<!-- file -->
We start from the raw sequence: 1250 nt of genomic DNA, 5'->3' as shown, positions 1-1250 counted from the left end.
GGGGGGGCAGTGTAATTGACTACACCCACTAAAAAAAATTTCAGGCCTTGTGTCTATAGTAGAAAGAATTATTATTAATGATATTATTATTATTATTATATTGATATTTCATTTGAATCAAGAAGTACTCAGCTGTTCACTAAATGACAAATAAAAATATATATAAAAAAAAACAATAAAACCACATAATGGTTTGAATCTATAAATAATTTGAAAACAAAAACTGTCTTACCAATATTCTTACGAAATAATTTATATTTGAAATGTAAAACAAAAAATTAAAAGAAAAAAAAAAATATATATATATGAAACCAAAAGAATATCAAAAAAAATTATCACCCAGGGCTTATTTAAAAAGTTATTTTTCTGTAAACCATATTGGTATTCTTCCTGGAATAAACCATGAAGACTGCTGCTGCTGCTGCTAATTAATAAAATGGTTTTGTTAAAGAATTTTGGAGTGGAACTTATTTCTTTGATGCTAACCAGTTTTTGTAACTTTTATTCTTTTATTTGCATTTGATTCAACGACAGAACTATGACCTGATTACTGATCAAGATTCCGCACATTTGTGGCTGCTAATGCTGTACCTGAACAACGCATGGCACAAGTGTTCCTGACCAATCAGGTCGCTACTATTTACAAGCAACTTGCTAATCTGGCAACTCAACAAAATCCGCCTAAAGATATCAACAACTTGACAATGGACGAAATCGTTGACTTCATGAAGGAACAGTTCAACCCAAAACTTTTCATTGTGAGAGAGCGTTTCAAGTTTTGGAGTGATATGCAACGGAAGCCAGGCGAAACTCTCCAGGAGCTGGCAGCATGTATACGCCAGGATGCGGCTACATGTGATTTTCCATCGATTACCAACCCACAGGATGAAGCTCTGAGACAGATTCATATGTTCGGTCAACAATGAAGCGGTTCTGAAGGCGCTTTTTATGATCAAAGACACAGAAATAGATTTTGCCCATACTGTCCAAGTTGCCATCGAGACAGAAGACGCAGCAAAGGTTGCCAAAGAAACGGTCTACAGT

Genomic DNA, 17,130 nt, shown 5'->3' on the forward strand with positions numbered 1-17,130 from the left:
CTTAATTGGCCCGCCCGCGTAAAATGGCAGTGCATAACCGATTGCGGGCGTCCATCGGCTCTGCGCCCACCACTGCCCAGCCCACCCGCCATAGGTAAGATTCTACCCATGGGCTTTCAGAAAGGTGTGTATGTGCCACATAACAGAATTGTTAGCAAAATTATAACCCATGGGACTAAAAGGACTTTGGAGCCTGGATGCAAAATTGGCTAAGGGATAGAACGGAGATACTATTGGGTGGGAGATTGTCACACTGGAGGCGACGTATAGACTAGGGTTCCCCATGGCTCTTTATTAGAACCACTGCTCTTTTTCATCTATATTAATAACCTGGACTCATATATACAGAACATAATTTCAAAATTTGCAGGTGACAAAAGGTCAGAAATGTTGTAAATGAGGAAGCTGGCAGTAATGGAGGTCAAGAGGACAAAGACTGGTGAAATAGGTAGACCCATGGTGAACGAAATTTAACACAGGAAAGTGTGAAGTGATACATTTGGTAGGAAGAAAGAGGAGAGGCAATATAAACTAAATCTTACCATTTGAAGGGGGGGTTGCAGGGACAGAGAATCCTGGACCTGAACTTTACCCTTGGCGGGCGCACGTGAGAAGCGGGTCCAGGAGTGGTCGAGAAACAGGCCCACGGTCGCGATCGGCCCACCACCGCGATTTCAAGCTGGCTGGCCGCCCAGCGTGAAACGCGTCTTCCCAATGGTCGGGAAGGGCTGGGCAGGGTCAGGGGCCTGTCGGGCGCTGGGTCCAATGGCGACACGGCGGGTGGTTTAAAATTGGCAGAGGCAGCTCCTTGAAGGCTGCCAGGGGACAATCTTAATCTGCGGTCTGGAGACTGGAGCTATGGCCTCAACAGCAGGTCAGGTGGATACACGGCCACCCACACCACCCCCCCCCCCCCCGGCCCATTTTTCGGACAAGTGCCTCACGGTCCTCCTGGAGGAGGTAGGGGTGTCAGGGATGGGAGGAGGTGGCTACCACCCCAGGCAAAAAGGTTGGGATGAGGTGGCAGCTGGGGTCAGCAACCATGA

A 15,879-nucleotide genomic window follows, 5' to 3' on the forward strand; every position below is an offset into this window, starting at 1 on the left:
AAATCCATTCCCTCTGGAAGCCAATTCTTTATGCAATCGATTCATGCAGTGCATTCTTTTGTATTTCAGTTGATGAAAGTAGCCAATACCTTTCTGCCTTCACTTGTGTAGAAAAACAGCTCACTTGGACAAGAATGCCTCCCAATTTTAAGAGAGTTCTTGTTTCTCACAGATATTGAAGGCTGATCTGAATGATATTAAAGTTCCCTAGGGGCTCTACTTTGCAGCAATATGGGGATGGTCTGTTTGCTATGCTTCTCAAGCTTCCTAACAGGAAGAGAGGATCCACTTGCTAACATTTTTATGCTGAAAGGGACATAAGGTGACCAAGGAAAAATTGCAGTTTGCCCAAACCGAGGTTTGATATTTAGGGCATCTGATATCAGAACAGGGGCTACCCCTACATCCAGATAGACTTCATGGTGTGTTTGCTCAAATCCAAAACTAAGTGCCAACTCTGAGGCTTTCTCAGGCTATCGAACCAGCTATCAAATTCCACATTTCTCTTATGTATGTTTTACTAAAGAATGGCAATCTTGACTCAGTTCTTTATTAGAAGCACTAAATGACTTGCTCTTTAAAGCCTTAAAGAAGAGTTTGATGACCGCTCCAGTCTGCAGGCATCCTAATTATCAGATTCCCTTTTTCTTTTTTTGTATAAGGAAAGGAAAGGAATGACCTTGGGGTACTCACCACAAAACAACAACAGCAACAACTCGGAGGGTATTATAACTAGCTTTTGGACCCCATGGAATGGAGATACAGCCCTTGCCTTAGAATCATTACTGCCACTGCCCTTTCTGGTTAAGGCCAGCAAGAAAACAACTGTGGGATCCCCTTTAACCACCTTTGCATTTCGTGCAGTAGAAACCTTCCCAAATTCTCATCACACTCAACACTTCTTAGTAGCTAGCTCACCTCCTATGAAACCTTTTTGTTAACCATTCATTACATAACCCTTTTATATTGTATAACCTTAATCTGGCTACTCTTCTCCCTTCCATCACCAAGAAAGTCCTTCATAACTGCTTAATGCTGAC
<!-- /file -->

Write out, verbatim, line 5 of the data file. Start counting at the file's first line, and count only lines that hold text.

A 15,879-nucleotide genomic window follows, 5' to 3' on the forward strand; every position below is an offset into this window, starting at 1 on the left: